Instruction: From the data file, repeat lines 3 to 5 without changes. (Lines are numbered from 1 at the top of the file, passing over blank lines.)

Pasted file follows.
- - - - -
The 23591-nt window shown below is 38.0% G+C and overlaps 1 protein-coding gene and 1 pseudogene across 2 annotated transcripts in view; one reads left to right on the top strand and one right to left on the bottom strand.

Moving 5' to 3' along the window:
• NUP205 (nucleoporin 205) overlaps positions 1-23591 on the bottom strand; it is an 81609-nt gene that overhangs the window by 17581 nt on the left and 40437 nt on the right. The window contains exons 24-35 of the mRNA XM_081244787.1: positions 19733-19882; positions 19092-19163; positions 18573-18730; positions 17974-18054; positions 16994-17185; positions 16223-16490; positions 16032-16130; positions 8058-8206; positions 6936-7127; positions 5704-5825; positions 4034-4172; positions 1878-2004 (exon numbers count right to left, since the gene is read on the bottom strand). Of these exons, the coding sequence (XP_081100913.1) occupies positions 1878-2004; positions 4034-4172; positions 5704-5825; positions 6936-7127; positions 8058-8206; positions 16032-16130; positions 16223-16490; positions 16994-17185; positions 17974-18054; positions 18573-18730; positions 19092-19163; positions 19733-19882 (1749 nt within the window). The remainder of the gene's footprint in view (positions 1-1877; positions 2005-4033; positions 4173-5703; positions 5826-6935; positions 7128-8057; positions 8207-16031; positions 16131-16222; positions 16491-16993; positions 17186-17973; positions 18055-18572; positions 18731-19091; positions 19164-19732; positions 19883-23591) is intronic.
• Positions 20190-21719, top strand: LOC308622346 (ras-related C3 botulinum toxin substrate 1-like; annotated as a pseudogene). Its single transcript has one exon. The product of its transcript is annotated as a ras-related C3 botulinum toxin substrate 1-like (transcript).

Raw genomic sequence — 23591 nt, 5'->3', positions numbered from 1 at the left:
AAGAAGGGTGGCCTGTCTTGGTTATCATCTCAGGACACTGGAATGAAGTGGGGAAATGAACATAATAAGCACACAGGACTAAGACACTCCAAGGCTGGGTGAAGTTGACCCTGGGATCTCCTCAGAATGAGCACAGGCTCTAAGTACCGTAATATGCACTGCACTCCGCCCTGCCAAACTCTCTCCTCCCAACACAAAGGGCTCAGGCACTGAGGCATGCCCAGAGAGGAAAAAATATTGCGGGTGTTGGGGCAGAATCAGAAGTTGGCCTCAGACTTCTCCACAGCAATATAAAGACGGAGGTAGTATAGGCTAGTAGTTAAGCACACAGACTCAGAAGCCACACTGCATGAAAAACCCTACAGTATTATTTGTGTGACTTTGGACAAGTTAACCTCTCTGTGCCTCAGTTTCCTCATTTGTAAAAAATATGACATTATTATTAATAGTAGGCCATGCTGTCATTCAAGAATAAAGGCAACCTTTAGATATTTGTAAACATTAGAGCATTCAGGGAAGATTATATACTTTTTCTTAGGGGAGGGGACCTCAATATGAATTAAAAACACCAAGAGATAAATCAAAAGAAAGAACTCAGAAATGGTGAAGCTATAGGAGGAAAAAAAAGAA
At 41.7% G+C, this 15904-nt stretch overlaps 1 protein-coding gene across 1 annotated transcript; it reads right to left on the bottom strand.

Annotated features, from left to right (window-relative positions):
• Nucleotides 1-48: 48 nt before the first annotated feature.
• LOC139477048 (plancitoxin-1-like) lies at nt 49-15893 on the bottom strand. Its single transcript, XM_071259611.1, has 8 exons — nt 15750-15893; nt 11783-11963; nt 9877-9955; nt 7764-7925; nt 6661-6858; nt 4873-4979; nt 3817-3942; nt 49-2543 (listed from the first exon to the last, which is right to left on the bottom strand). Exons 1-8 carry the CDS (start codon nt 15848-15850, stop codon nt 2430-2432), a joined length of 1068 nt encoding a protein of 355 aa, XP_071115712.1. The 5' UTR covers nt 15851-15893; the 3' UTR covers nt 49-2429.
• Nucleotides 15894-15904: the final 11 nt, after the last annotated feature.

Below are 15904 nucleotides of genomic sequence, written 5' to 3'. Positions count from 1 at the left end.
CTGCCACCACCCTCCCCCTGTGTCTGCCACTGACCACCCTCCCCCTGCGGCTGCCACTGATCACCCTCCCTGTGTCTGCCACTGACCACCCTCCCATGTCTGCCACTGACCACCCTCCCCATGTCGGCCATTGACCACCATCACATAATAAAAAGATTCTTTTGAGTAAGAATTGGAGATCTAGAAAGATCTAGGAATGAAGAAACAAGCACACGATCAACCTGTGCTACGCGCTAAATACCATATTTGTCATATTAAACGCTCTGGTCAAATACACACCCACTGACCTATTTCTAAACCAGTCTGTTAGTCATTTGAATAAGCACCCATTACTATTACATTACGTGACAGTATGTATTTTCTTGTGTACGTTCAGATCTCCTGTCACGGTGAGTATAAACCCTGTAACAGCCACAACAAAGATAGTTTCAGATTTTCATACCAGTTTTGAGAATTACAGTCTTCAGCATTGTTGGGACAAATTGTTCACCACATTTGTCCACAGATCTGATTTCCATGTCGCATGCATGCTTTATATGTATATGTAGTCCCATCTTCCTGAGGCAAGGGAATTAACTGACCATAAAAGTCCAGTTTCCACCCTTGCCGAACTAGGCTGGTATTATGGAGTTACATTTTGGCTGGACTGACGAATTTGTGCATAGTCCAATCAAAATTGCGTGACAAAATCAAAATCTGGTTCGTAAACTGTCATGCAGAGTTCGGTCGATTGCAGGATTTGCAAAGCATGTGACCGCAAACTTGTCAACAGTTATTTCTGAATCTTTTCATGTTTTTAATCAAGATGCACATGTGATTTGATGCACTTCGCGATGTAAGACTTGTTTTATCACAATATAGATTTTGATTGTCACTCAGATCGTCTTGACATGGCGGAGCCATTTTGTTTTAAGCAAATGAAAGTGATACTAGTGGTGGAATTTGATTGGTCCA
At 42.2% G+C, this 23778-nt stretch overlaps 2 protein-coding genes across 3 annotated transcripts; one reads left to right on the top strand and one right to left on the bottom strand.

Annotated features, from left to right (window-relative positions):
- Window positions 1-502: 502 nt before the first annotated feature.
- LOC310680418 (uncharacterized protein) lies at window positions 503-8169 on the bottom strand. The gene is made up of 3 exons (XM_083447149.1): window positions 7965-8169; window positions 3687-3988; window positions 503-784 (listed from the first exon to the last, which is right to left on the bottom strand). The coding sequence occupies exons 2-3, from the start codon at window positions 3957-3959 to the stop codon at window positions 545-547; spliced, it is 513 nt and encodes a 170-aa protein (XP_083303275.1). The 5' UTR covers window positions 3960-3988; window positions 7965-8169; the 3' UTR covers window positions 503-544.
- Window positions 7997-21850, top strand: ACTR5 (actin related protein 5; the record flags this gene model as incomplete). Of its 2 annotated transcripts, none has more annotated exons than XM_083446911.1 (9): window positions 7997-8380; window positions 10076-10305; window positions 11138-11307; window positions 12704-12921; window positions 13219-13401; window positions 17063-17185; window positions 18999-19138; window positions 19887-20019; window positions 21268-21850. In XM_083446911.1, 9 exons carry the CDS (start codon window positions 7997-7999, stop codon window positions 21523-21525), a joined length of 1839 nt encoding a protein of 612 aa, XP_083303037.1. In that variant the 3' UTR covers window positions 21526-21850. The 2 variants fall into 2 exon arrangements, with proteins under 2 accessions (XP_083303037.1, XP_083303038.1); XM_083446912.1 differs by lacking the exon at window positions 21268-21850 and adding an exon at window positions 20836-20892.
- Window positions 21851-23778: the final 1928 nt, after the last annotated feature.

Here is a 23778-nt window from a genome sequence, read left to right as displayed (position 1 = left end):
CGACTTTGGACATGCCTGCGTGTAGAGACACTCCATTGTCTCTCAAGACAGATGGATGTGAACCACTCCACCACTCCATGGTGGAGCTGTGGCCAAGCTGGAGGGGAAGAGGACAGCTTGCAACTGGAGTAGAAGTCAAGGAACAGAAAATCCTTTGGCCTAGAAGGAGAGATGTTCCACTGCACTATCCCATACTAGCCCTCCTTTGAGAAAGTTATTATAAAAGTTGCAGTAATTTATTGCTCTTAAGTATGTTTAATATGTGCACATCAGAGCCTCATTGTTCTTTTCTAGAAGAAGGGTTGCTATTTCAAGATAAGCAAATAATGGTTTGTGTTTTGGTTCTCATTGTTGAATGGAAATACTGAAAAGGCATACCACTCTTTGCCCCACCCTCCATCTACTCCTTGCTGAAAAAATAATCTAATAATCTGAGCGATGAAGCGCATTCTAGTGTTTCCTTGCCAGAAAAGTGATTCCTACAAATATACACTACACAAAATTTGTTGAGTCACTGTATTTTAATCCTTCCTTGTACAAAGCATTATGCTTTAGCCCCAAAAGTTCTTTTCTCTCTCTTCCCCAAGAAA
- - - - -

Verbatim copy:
• NUP205 (nucleoporin 205) overlaps positions 1-23591 on the bottom strand; it is an 81609-nt gene that overhangs the window by 17581 nt on the left and 40437 nt on the right. The window contains exons 24-35 of the mRNA XM_081244787.1: positions 19733-19882; positions 19092-19163; positions 18573-18730; positions 17974-18054; positions 16994-17185; positions 16223-16490; positions 16032-16130; positions 8058-8206; positions 6936-7127; positions 5704-5825; positions 4034-4172; positions 1878-2004 (exon numbers count right to left, since the gene is read on the bottom strand). Of these exons, the coding sequence (XP_081100913.1) occupies positions 1878-2004; positions 4034-4172; positions 5704-5825; positions 6936-7127; positions 8058-8206; positions 16032-16130; positions 16223-16490; positions 16994-17185; positions 17974-18054; positions 18573-18730; positions 19092-19163; positions 19733-19882 (1749 nt within the window). The remainder of the gene's footprint in view (positions 1-1877; positions 2005-4033; positions 4173-5703; positions 5826-6935; positions 7128-8057; positions 8207-16031; positions 16131-16222; positions 16491-16993; positions 17186-17973; positions 18055-18572; positions 18731-19091; positions 19164-19732; positions 19883-23591) is intronic.
• Positions 20190-21719, top strand: LOC308622346 (ras-related C3 botulinum toxin substrate 1-like; annotated as a pseudogene). Its single transcript has one exon. The product of its transcript is annotated as a ras-related C3 botulinum toxin substrate 1-like (transcript).

Raw genomic sequence — 23591 nt, 5'->3', positions numbered from 1 at the left: